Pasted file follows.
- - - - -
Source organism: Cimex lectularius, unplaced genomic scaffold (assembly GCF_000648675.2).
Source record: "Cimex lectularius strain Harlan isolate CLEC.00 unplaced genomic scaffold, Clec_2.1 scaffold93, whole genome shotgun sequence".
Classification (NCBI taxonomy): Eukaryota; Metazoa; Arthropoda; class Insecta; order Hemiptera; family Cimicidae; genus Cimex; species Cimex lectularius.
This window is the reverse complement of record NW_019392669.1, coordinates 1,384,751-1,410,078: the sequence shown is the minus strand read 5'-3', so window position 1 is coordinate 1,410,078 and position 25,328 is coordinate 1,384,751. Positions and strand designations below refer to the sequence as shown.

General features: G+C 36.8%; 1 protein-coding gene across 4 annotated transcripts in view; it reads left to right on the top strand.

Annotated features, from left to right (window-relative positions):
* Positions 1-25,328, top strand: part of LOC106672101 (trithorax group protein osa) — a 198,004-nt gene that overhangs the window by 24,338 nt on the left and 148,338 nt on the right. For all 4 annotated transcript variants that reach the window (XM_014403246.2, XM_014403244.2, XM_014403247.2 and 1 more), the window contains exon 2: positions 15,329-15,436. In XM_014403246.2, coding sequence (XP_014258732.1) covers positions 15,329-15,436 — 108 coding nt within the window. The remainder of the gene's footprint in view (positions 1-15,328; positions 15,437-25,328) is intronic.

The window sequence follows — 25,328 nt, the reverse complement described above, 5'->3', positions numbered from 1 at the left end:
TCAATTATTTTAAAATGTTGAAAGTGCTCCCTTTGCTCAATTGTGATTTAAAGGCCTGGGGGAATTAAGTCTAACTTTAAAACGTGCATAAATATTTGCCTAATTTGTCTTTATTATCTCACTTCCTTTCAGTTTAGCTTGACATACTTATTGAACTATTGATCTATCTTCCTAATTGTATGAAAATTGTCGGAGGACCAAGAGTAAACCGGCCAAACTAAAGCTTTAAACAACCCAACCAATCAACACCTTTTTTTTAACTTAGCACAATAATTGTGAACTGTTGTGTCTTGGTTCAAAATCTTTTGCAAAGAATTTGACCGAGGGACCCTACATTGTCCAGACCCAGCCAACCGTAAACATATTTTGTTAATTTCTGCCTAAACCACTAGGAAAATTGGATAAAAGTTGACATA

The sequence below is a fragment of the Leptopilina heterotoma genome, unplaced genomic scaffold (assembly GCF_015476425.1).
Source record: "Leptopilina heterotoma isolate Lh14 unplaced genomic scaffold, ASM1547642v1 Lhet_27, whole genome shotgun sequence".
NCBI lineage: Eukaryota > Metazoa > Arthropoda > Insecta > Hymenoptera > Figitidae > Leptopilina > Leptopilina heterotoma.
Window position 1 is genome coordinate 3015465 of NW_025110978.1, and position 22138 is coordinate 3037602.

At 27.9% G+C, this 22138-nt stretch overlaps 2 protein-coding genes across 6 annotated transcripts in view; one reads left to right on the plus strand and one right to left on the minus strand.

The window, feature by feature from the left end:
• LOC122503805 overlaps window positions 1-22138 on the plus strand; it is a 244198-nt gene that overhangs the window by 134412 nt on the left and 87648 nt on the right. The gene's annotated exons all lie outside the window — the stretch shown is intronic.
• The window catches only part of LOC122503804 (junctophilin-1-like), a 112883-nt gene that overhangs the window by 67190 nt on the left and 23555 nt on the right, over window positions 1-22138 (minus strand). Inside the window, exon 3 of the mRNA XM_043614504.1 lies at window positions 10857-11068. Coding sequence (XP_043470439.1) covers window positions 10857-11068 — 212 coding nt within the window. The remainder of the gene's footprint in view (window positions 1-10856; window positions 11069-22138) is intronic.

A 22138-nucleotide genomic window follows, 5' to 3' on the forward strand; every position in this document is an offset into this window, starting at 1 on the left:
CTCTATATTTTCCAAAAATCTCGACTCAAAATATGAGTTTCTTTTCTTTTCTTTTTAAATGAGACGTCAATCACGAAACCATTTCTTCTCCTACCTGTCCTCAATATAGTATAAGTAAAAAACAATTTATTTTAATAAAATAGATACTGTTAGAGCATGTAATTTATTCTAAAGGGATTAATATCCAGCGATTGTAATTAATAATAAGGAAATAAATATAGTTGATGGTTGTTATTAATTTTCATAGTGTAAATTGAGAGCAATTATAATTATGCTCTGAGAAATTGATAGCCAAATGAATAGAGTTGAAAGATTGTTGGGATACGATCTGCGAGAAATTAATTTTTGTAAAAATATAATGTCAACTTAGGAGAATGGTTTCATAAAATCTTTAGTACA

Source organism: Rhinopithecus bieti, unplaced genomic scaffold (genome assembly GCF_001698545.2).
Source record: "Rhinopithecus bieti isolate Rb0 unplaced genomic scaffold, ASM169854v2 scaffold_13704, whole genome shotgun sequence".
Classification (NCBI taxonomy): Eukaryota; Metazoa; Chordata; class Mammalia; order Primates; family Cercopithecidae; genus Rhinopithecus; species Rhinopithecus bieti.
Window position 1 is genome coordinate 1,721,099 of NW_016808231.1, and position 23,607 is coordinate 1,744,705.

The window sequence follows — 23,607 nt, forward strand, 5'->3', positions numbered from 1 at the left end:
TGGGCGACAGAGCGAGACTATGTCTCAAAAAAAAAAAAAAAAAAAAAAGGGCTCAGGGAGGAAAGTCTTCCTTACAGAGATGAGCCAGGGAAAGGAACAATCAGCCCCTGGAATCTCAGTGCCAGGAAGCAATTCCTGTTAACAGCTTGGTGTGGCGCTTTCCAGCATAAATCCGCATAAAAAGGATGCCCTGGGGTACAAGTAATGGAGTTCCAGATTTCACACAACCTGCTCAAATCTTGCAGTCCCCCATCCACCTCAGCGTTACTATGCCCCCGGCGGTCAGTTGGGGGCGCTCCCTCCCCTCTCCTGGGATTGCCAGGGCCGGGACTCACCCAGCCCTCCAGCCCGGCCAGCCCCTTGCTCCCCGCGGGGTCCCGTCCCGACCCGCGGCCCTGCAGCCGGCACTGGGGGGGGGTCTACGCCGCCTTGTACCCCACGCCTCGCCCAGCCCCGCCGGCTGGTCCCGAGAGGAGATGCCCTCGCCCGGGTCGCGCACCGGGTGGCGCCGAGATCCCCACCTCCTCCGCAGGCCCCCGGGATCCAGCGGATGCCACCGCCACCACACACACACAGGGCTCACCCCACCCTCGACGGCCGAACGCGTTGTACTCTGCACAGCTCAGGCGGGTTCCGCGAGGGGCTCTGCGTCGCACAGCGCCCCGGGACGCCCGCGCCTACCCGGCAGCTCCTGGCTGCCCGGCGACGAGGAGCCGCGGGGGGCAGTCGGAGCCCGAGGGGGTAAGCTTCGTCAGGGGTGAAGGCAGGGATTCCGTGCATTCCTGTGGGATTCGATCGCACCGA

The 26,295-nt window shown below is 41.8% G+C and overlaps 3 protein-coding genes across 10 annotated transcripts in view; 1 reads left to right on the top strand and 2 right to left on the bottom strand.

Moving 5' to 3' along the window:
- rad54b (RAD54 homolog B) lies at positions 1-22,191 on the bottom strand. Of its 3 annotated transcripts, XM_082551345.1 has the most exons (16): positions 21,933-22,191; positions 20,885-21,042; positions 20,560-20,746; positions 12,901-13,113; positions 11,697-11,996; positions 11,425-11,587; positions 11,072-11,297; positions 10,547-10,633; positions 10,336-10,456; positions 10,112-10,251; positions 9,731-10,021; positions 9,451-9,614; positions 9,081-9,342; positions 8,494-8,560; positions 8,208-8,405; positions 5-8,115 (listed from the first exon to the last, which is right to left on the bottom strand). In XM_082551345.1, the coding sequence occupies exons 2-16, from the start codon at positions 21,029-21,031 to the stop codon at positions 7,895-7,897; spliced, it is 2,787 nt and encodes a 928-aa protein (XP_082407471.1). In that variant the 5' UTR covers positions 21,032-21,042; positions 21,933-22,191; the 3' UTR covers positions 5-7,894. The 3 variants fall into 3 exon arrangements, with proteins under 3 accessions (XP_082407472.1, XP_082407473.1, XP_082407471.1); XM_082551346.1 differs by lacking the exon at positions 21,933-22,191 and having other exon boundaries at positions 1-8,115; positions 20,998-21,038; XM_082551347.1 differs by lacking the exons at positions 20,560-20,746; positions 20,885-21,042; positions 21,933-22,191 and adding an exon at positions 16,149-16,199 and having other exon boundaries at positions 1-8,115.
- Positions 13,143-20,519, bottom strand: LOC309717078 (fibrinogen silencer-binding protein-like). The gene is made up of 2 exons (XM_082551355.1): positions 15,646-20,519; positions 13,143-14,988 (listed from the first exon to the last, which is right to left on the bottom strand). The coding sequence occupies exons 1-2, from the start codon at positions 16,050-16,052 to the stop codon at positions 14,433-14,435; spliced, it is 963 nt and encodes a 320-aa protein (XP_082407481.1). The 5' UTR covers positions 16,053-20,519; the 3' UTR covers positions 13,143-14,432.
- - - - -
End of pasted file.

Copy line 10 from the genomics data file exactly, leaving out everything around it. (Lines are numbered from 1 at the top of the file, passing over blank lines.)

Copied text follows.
The sequence below is a fragment of the Leptopilina heterotoma genome, unplaced genomic scaffold (assembly GCF_015476425.1).